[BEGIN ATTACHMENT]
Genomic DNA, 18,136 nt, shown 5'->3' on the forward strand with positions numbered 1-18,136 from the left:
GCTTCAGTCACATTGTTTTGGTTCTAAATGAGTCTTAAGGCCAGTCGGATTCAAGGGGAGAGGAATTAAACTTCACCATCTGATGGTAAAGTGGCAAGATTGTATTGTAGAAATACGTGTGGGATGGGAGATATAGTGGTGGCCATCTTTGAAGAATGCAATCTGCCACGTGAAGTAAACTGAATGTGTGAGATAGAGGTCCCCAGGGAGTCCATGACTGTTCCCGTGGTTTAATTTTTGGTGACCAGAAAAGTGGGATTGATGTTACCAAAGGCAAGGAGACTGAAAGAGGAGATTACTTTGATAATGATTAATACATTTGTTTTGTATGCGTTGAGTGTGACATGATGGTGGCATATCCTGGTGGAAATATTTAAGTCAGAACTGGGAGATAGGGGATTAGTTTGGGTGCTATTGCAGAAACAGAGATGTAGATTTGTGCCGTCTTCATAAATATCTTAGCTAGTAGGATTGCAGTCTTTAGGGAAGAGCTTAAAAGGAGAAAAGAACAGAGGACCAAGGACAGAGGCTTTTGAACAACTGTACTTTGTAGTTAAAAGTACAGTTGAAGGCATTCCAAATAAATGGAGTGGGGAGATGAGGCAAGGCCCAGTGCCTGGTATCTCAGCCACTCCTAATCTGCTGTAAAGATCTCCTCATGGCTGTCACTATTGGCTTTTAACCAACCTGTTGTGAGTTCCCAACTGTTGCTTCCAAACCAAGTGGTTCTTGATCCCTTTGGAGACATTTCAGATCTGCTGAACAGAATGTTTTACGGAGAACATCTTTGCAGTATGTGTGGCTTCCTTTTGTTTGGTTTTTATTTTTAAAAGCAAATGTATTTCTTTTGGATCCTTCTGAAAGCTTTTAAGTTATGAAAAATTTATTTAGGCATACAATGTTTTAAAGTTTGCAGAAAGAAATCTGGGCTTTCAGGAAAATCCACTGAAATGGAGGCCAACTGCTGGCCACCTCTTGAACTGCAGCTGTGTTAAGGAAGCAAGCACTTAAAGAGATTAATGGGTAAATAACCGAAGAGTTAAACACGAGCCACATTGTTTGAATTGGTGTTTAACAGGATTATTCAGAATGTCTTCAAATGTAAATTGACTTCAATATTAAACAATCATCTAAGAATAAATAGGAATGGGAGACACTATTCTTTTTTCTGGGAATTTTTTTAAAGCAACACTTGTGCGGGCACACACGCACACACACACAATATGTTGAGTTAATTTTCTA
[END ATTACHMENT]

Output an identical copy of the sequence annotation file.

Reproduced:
Genomic DNA, 18,136 nt, shown 5'->3' on the forward strand with positions numbered 1-18,136 from the left:
GCTTCAGTCACATTGTTTTGGTTCTAAATGAGTCTTAAGGCCAGTCGGATTCAAGGGGAGAGGAATTAAACTTCACCATCTGATGGTAAAGTGGCAAGATTGTATTGTAGAAATACGTGTGGGATGGGAGATATAGTGGTGGCCATCTTTGAAGAATGCAATCTGCCACGTGAAGTAAACTGAATGTGTGAGATAGAGGTCCCCAGGGAGTCCATGACTGTTCCCGTGGTTTAATTTTTGGTGACCAGAAAAGTGGGATTGATGTTACCAAAGGCAAGGAGACTGAAAGAGGAGATTACTTTGATAATGATTAATACATTTGTTTTGTATGCGTTGAGTGTGACATGATGGTGGCATATCCTGGTGGAAATATTTAAGTCAGAACTGGGAGATAGGGGATTAGTTTGGGTGCTATTGCAGAAACAGAGATGTAGATTTGTGCCGTCTTCATAAATATCTTAGCTAGTAGGATTGCAGTCTTTAGGGAAGAGCTTAAAAGGAGAAAAGAACAGAGGACCAAGGACAGAGGCTTTTGAACAACTGTACTTTGTAGTTAAAAGTACAGTTGAAGGCATTCCAAATAAATGGAGTGGGGAGATGAGGCAAGGCCCAGTGCCTGGTATCTCAGCCACTCCTAATCTGCTGTAAAGATCTCCTCATGGCTGTCACTATTGGCTTTTAACCAACCTGTTGTGAGTTCCCAACTGTTGCTTCCAAACCAAGTGGTTCTTGATCCCTTTGGAGACATTTCAGATCTGCTGAACAGAATGTTTTACGGAGAACATCTTTGCAGTATGTGTGGCTTCCTTTTGTTTGGTTTTTATTTTTAAAAGCAAATGTATTTCTTTTGGATCCTTCTGAAAGCTTTTAAGTTATGAAAAATTTATTTAGGCATACAATGTTTTAAAGTTTGCAGAAAGAAATCTGGGCTTTCAGGAAAATCCACTGAAATGGAGGCCAACTGCTGGCCACCTCTTGAACTGCAGCTGTGTTAAGGAAGCAAGCACTTAAAGAGATTAATGGGTAAATAACCGAAGAGTTAAACACGAGCCACATTGTTTGAATTGGTGTTTAACAGGATTATTCAGAATGTCTTCAAATGTAAATTGACTTCAATATTAAACAATCATCTAAGAATAAATAGGAATGGGAGACACTATTCTTTTTTCTGGGAATTTTTTTAAAGCAACACTTGTGCGGGCACACACGCACACACACACAATATGTTGAGTTAATTTTCTA